Allium giganteum
Common Name: ornamental onion 
Type: Bulb
Family: Amaryllidaceae
Native Range: Central and western Asia
Zone: 5 to 8
Height: 3.00 to 5.00 feet
Spread: 1.50 to 2.00 feet
Bloom Time: May to June
Bloom Description: Purple
Sun: Full sun
Water: Medium
Maintenance: Medium
Flower: Showy, Good Cut, Good Dried
Leaf: Fragrant
Tolerate: Rabbit, Deer, Black Walnut


Easily grown in average, medium, well-drained soils in full sun. Best sited in locations sheltered from strong winds. Plant bulbs 5-6” deep and 9-12” apart in fall. Leaves will wither and disappear from the garden shortly after bloom. Mature bulbs may be dug up in fall, divided and replanted to increase size of a planting.

Noteworthy Characteristics

Allium giganteum, commonly called giant onion, is perhaps the tallest of the ornamental onions. It is a bulbous perennial (large bulbs to 2-3” diameter) which produces a basal rosette of grayish-green, strap-shaped leaves (to 18” long). From the center of each basal rosette rises a thick, naked, 3-4’ tall scape (stem) which is topped in late spring by a dense, globular, softball-sized, 5-6” diameter cluster (umbel) of tiny, star-shaped lilac-purple florets. Leaves and scapes smell like onions when bruised, but plant is not used for culinary purposes. Leaves begin to die back as plants begin flowering.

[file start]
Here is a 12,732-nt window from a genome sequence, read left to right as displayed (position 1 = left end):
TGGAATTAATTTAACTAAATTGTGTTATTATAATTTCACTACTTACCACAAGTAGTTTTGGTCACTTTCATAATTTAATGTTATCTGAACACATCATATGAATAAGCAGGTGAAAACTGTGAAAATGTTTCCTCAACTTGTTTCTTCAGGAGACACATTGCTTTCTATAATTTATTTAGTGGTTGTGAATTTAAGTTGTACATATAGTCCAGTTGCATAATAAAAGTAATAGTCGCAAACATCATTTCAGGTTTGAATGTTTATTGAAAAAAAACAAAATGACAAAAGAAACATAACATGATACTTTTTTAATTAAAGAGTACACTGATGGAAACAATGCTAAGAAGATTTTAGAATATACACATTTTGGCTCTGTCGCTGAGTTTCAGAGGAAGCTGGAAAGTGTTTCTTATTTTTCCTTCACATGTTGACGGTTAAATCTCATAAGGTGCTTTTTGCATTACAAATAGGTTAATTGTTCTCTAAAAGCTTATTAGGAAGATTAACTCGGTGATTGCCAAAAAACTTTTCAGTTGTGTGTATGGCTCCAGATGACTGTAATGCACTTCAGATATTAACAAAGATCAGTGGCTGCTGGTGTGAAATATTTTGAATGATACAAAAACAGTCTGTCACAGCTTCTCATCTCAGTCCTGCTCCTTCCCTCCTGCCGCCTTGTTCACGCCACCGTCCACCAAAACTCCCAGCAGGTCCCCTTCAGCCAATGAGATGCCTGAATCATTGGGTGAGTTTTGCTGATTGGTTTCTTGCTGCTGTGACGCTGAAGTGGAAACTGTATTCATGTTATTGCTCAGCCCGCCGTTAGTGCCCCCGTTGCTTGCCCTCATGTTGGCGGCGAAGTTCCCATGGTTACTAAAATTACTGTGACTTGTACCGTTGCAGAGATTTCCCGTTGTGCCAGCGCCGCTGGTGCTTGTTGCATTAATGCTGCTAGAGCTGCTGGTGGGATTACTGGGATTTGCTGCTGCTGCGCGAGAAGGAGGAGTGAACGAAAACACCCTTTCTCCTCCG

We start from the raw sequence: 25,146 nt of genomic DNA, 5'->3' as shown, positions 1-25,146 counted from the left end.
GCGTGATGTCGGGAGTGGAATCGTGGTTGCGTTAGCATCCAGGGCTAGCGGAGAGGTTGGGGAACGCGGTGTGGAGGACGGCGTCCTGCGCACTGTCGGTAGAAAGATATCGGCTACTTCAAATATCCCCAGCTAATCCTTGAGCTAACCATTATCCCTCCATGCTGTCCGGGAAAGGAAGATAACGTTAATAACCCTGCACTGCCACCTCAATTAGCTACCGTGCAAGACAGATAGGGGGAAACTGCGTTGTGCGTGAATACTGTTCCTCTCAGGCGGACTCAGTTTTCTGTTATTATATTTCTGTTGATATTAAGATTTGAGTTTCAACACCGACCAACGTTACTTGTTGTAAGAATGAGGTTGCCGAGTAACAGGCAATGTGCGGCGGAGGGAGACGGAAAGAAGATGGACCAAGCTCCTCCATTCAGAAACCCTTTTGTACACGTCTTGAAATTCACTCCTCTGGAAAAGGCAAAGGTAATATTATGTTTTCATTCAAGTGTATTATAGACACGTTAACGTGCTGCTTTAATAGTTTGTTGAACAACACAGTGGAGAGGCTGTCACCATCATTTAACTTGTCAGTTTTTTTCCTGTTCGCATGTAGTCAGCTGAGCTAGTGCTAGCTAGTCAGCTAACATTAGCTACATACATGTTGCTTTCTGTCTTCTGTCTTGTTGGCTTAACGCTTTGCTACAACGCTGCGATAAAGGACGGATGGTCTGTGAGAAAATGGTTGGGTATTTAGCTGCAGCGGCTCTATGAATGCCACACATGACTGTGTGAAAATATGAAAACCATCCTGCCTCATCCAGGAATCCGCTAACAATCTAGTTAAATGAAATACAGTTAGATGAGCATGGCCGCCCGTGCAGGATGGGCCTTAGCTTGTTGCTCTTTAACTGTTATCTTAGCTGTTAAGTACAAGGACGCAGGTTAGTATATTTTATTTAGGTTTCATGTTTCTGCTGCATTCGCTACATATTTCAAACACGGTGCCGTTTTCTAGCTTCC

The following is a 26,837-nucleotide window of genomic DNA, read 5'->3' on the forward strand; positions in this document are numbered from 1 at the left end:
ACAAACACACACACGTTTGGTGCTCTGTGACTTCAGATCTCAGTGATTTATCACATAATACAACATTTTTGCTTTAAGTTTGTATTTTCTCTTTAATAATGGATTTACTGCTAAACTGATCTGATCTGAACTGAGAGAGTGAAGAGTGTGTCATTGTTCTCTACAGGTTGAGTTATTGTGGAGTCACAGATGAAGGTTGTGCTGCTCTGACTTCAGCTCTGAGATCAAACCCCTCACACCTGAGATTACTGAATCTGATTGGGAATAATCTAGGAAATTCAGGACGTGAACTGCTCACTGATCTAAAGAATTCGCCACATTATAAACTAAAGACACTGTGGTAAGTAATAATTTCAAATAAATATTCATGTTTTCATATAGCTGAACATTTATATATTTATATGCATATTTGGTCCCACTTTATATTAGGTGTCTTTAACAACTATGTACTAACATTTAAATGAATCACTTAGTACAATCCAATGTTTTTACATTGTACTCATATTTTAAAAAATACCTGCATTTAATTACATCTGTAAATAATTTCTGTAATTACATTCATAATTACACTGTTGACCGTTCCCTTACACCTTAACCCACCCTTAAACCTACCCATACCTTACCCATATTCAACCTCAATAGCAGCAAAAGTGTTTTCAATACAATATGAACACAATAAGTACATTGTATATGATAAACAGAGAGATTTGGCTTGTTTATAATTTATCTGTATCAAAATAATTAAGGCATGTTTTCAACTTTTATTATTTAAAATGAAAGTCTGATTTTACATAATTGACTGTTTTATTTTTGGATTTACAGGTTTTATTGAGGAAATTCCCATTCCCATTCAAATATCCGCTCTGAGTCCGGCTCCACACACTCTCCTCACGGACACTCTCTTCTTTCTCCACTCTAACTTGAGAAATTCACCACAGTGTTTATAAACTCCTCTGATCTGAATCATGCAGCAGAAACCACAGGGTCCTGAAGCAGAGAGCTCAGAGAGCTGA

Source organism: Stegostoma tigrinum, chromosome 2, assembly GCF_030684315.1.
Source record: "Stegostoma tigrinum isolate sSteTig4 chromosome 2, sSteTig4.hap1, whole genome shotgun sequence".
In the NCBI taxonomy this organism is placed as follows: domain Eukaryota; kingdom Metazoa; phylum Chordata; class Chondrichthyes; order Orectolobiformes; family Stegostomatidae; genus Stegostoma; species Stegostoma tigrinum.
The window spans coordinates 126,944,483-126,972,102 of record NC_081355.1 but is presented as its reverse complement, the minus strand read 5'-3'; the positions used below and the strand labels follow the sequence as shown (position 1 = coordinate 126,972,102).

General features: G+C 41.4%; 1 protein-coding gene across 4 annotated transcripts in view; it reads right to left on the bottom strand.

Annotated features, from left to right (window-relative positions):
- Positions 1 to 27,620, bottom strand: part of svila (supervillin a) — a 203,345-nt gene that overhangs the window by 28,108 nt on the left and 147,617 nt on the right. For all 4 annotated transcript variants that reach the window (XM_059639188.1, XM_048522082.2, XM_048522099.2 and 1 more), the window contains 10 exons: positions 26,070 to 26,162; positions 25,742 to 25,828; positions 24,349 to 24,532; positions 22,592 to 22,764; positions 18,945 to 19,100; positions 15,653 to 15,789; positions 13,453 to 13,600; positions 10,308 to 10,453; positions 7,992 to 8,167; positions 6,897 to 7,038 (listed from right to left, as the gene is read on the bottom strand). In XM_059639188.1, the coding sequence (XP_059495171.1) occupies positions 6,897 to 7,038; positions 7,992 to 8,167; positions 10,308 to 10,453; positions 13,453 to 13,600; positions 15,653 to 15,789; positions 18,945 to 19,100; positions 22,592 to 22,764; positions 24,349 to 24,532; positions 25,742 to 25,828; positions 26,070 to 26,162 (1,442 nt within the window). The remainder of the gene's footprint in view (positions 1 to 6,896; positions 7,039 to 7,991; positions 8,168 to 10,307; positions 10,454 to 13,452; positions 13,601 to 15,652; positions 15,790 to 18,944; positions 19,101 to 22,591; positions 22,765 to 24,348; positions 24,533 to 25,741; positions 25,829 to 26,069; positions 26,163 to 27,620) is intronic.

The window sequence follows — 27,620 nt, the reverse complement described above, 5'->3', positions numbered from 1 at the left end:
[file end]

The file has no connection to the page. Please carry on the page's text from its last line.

Genus name comes from the classical Latin name for garlic.

Specific epithet means giant.


No serious insect or disease problems. Susceptible to bulb rot. When in full bloom, scapes may need staking or other support, to be on the safe side, because high winds can do irreparable damage to a planting.


Dramatic border background plant which is best sited in groups of at least 5-7 bulbs.